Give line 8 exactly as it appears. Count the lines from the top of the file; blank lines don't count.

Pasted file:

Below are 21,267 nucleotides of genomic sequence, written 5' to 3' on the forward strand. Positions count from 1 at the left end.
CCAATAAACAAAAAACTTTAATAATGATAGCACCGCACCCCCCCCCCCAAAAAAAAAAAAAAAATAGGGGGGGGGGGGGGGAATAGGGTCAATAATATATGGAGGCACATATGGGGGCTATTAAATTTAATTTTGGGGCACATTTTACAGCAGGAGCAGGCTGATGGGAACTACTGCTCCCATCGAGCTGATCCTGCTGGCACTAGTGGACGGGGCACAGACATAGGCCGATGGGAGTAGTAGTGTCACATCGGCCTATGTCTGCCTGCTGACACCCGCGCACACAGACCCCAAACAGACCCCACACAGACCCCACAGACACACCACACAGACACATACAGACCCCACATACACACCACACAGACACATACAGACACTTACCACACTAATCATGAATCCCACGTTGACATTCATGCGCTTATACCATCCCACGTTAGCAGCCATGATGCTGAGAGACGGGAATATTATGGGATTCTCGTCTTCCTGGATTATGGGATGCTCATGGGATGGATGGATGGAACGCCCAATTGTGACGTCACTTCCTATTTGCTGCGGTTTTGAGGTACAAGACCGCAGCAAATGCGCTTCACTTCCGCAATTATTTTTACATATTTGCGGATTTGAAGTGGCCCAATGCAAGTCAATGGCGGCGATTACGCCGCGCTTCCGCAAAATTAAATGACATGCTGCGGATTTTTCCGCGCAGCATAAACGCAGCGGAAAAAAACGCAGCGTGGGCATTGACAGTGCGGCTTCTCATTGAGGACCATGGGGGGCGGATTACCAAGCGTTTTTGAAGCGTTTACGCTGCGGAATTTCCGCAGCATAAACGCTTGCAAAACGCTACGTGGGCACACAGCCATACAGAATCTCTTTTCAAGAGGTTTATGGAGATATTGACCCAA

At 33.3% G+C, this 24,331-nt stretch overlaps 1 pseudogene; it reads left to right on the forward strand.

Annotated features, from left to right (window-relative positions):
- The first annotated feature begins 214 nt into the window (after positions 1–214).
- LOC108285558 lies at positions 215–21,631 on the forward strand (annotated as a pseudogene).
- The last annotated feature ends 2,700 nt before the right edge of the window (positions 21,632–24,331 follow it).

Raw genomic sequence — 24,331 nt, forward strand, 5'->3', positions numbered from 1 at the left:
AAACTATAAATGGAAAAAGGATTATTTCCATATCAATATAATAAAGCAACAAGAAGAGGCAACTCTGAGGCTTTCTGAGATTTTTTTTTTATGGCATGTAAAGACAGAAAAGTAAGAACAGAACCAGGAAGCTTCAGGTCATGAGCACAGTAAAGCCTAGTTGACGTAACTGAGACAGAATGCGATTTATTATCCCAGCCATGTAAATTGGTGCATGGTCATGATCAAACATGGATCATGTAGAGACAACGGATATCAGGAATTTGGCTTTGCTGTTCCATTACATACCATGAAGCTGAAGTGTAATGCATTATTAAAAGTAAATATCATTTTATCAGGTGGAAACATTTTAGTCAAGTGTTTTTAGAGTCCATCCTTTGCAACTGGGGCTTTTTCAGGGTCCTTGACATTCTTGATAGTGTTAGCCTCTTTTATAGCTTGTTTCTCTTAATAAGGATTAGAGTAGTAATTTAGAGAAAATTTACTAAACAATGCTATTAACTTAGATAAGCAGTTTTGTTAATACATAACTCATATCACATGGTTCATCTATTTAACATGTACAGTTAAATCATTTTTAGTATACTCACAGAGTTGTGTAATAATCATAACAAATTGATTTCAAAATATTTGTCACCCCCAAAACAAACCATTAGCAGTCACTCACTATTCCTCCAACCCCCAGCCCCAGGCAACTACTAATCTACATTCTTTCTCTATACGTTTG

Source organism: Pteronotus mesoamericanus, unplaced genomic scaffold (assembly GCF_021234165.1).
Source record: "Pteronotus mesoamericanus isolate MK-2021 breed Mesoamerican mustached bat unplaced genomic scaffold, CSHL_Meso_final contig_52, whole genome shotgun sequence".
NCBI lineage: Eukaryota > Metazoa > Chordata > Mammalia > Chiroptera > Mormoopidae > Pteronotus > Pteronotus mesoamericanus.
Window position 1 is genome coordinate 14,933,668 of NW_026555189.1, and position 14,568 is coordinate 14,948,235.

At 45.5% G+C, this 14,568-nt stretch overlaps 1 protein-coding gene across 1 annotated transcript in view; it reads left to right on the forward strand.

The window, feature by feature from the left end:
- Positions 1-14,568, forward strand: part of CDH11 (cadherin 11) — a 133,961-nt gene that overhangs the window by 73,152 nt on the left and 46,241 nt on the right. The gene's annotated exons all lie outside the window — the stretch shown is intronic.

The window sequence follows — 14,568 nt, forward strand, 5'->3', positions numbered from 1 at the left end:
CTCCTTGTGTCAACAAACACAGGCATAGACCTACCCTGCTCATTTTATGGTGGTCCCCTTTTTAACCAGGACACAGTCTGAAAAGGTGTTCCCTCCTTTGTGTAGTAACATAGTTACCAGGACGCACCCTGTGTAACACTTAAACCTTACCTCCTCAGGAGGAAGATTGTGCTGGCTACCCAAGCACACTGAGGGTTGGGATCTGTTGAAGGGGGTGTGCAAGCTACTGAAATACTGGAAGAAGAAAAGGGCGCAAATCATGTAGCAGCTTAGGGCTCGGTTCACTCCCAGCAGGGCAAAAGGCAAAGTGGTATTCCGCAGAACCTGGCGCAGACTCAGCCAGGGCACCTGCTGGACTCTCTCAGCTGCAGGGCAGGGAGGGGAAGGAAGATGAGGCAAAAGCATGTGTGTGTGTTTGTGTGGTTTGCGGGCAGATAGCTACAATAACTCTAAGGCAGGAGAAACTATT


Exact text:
Raw genomic sequence — 24,331 nt, forward strand, 5'->3', positions numbered from 1 at the left: